While President Donald Trump offered a sparse blueprint of his tax reform plans, released Wednesday in a one-page document, industry officials and advisors on Thursday saw some bright spots, adding that the plan was merely “an opening bid” that’s likely a tough sell in Congress.
“We do not think taxes will be the primary driver for most investors and their investment decisions,” said Andrew Crowell, vice chairman of D.A. Davidson’s Individual Investor Group. “It’s the proverbial tail wagging the dog.”
Crowell notes that “the majority of savers have their retirement nest egg in a ‘sheltered’ account like an IRA, Roth IRA or 401(k),” so “none of the capital gains savings or corporate tax cuts directly impact these accounts.”
Indeed, Brad McMillan, chief investment officer for Commonwealth Financial Network, noted in a Thursday commentary that to pay for the proposed tax cuts, the administration would “eliminate all tax deductions, except the mortgage, charitable giving, and retirement savings deductions.”
Notably, however, McMillan continued, “residents of states with high taxes would not be able to deduct those taxes. Depending on where you live, and how many deductions you take, you might end up paying more.”
Costs at the federal level “could be significant as well. Independent experts report that the plan would raise much less revenue for the country than the current tax laws do. The administration expects lower taxes to spur faster growth, making up for the shortfall, but if not, the deficit would rise substantially,” McMillan said.
While the numbers are “uncertain,” McMillan added, “as the plan includes few details so far… it does seem reasonable to conclude that, without that additional growth, the deficit would indeed grow, perhaps by a great deal.”
Trump’s plan also reduces the number of tax brackets, the highest of which is currently 39.6% from seven to three–at 10%, 25%, and 35%, and doubles the standard deduction, to $12,700 for individuals and $25,400 for couples, so married couples making less than that would not pay income taxes at all.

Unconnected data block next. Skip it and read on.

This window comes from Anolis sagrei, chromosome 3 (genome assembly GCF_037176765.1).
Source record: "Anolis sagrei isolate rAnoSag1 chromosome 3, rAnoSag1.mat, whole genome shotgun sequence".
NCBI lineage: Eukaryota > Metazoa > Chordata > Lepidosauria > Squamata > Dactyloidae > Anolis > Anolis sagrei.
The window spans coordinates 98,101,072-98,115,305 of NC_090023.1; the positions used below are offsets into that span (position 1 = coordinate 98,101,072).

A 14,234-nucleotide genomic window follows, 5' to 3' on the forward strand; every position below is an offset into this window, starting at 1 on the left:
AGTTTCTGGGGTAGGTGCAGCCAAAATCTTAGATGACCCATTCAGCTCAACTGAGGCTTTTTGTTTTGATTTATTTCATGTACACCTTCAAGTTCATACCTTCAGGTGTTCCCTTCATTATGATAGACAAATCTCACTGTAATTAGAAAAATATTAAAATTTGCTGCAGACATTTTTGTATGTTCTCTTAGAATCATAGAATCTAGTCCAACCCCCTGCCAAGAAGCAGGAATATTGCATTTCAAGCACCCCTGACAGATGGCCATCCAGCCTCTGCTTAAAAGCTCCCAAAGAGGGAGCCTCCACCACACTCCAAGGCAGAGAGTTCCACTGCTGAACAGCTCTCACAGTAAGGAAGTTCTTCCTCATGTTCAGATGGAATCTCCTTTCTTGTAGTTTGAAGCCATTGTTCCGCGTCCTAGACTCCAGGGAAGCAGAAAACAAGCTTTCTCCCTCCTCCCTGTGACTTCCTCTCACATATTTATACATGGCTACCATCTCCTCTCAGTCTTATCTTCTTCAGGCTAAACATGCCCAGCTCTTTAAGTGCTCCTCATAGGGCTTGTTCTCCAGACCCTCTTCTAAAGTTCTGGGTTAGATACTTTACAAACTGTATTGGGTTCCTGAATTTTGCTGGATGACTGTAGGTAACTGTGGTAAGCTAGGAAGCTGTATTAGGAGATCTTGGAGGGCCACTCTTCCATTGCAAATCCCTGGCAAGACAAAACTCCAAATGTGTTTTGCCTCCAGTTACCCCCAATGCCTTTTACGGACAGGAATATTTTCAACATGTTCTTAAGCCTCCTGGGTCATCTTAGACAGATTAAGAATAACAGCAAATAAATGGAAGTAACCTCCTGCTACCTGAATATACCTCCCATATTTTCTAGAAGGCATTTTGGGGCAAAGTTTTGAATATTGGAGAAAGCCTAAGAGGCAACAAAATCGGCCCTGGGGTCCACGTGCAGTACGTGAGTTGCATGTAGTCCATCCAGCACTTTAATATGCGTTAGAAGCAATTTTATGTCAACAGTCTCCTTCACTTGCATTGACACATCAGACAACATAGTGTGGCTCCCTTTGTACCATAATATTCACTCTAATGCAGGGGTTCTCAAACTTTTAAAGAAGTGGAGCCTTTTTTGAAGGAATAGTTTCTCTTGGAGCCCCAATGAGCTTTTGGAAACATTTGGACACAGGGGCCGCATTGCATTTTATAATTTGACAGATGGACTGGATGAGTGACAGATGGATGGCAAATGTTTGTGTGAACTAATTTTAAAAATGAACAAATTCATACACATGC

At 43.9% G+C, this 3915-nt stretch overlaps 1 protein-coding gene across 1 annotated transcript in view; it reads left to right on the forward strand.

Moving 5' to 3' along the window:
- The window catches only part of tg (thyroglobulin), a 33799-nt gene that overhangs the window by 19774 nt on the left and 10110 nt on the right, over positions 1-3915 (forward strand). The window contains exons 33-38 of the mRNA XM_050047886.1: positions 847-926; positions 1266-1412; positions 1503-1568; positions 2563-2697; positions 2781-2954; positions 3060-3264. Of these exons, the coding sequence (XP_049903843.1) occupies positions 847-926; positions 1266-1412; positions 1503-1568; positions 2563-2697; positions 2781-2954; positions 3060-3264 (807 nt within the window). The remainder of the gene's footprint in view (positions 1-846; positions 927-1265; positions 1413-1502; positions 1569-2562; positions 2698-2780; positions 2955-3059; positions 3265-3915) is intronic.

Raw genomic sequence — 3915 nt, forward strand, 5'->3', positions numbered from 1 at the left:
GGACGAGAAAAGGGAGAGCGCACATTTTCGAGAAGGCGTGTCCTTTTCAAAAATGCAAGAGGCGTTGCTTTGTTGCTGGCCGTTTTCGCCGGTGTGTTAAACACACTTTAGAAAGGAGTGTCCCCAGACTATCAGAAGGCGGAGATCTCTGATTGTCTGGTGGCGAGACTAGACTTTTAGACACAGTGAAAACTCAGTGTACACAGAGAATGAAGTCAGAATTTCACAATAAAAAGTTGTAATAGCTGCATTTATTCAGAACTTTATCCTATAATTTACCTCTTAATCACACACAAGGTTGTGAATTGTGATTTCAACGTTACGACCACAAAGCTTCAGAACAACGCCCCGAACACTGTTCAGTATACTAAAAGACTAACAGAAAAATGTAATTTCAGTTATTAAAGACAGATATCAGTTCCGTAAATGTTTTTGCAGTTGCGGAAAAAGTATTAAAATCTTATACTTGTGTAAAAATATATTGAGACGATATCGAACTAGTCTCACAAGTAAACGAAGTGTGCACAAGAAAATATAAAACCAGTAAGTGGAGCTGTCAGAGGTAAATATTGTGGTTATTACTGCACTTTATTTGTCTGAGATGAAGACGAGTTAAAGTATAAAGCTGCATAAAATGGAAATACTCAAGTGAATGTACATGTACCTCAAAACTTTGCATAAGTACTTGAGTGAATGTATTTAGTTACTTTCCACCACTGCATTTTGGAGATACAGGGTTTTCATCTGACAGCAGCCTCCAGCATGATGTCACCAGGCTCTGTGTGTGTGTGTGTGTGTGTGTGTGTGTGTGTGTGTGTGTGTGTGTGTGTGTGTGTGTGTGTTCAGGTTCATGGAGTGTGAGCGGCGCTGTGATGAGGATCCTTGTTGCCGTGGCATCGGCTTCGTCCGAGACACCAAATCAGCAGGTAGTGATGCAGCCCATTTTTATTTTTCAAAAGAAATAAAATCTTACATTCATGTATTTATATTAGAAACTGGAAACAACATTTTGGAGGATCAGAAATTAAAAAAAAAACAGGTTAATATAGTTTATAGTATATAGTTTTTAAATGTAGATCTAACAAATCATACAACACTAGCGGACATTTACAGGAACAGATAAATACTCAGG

Crowell noted that “once we know where the personal income tax rates land, we’ll have some guidance for what that would mean for retirees tapping into their retirement savings.”
David Haraway a planner with Substantial Financial in Colorado Springs, states that from the “early details, I see it as a flat-tax plan for the 95%, with three brackets. By doubling the standard deduction it will make most people non-itemizers, whether they have mortgage interest or not, since few people have $25,400 in itemized deductions, except those high-tax states.”
The Alternative Minimum Tax along with the estate tax, which also includes “taxes inheritances,” McMillan notes, would also be eliminated.
For businesses, the plan’s goal is to cut the maximum corporate tax rate from 35% to 15%, and as McMillan notes, “pass-through businesses, including many small companies, would get a 15% tax rate.”
The border adjustment tax, “which would have raised taxes for importers,” is nowhere to be found, “another advantage for many businesses,” McMillan added.
Greg Valliere, chief global investment strategist for Horizon Investments, noted Thursday that it’s a no-brainer to see that Wall Street is “calling the shots,” in Trump’s plan.
Trump’s “most visible Goldman Sachs adviser,” Treasury Secretary Steve Mnuchin, “rolled out a rough outline” that was “a Wall Street dream – pro-growth tax cuts that focus on boosting perplexingly weak business fixed investment; individual cuts that should stimulate GDP; and no protectionism like a Border Adjustment Tax,” Valliere said. “This is great for equities, although the implications for fixed income investors are less bullish.”
Crowell added that with tax reform “in theory” being “very stimulative and a pro-growth agenda item, … this should bode well for the economy and GDP growth longer term.”
George Gagliardi, a planner with Coromandel Wealth Management in Lexington, Massachusetts, opined that Trump’s “latest” tax plan “has huuuuuuuge tax cuts for the wealthy and businesses, but no corresponding offsets to make up the difference other than eliminating deductions for middle class taxpayers.”
Trump’s tax proposal as articulated “most likely won’t pass muster with Congress because of the Senate rules on the resulting deficit increase from his tax plan. I don’t think that anyone who seriously understands the world macroeconomic picture believes that the so-called ‘growth’ projected will pay for the tax cuts,” Gagliardi added. “Three years of cuts would result in a deficit increase after 10 years, and thus is forbidden under the Senate’s rules (known as ‘the Byrd rule’). In other words, the Senate budget reconciliation process will kill it.”
Valliere agreed there’s a “long slog ahead” on tax reform, stating that it could be a year away.
However, “for a White House known for deep divisions there’s surprising unanimity on the direction of economic policy – Wall Street will call the shots. Is there any wonder why the stock market is close to record highs this morning?”